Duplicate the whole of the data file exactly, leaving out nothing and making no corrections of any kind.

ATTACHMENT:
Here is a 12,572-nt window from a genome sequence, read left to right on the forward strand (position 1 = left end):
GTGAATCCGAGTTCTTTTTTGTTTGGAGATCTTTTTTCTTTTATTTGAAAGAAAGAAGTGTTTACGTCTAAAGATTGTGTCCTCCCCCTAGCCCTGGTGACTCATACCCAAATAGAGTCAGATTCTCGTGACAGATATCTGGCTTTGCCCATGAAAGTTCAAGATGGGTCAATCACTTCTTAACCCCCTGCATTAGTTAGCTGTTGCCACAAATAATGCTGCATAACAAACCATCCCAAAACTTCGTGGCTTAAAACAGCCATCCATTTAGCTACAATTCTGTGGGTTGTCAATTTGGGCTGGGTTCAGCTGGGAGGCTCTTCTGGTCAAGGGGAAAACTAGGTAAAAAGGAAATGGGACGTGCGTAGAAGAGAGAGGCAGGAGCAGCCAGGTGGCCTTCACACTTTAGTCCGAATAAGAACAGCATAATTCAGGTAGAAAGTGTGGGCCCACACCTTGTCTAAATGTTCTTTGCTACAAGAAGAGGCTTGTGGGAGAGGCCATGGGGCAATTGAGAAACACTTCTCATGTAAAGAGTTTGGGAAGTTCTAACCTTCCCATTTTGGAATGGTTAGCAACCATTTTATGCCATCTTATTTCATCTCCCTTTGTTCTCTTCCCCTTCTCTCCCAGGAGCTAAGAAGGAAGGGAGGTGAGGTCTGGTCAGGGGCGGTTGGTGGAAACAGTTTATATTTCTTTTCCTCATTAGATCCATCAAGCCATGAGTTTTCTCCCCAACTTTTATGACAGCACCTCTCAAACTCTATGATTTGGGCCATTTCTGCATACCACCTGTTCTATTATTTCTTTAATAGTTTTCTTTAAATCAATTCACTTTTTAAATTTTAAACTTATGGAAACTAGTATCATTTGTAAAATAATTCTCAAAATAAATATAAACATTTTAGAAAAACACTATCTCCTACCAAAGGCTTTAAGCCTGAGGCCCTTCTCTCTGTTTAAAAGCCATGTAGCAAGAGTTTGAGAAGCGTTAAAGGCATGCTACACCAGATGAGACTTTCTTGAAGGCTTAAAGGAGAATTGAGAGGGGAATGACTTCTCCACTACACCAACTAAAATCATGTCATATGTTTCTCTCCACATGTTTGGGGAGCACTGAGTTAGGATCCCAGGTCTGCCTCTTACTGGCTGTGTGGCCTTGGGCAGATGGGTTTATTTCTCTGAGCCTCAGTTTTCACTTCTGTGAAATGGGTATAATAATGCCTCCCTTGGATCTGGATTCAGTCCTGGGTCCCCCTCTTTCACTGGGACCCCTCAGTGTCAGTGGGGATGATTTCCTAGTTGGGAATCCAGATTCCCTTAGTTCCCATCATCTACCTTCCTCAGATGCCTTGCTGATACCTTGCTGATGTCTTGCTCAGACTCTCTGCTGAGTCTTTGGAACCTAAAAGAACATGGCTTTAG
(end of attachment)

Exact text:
Here is a 12,572-nt window from a genome sequence, read left to right on the forward strand (position 1 = left end):
GTGAATCCGAGTTCTTTTTTGTTTGGAGATCTTTTTTCTTTTATTTGAAAGAAAGAAGTGTTTACGTCTAAAGATTGTGTCCTCCCCCTAGCCCTGGTGACTCATACCCAAATAGAGTCAGATTCTCGTGACAGATATCTGGCTTTGCCCATGAAAGTTCAAGATGGGTCAATCACTTCTTAACCCCCTGCATTAGTTAGCTGTTGCCACAAATAATGCTGCATAACAAACCATCCCAAAACTTCGTGGCTTAAAACAGCCATCCATTTAGCTACAATTCTGTGGGTTGTCAATTTGGGCTGGGTTCAGCTGGGAGGCTCTTCTGGTCAAGGGGAAAACTAGGTAAAAAGGAAATGGGACGTGCGTAGAAGAGAGAGGCAGGAGCAGCCAGGTGGCCTTCACACTTTAGTCCGAATAAGAACAGCATAATTCAGGTAGAAAGTGTGGGCCCACACCTTGTCTAAATGTTCTTTGCTACAAGAAGAGGCTTGTGGGAGAGGCCATGGGGCAATTGAGAAACACTTCTCATGTAAAGAGTTTGGGAAGTTCTAACCTTCCCATTTTGGAATGGTTAGCAACCATTTTATGCCATCTTATTTCATCTCCCTTTGTTCTCTTCCCCTTCTCTCCCAGGAGCTAAGAAGGAAGGGAGGTGAGGTCTGGTCAGGGGCGGTTGGTGGAAACAGTTTATATTTCTTTTCCTCATTAGATCCATCAAGCCATGAGTTTTCTCCCCAACTTTTATGACAGCACCTCTCAAACTCTATGATTTGGGCCATTTCTGCATACCACCTGTTCTATTATTTCTTTAATAGTTTTCTTTAAATCAATTCACTTTTTAAATTTTAAACTTATGGAAACTAGTATCATTTGTAAAATAATTCTCAAAATAAATATAAACATTTTAGAAAAACACTATCTCCTACCAAAGGCTTTAAGCCTGAGGCCCTTCTCTCTGTTTAAAAGCCATGTAGCAAGAGTTTGAGAAGCGTTAAAGGCATGCTACACCAGATGAGACTTTCTTGAAGGCTTAAAGGAGAATTGAGAGGGGAATGACTTCTCCACTACACCAACTAAAATCATGTCATATGTTTCTCTCCACATGTTTGGGGAGCACTGAGTTAGGATCCCAGGTCTGCCTCTTACTGGCTGTGTGGCCTTGGGCAGATGGGTTTATTTCTCTGAGCCTCAGTTTTCACTTCTGTGAAATGGGTATAATAATGCCTCCCTTGGATCTGGATTCAGTCCTGGGTCCCCCTCTTTCACTGGGACCCCTCAGTGTCAGTGGGGATGATTTCCTAGTTGGGAATCCAGATTCCCTTAGTTCCCATCATCTACCTTCCTCAGATGCCTTGCTGATACCTTGCTGATGTCTTGCTCAGACTCTCTGCTGAGTCTTTGGAACCTAAAAGAACATGGCTTTAG